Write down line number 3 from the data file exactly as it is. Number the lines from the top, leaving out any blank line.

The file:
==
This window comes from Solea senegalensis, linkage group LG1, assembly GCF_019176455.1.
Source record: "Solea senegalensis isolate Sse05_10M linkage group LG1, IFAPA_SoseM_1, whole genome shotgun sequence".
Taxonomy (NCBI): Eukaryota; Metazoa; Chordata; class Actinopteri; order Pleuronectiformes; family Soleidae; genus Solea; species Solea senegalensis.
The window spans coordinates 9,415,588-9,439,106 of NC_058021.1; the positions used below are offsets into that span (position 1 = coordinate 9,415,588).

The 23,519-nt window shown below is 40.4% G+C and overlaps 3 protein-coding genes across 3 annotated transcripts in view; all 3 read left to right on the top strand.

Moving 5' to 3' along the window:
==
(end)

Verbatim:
Taxonomy (NCBI): Eukaryota; Metazoa; Chordata; class Actinopteri; order Pleuronectiformes; family Soleidae; genus Solea; species Solea senegalensis.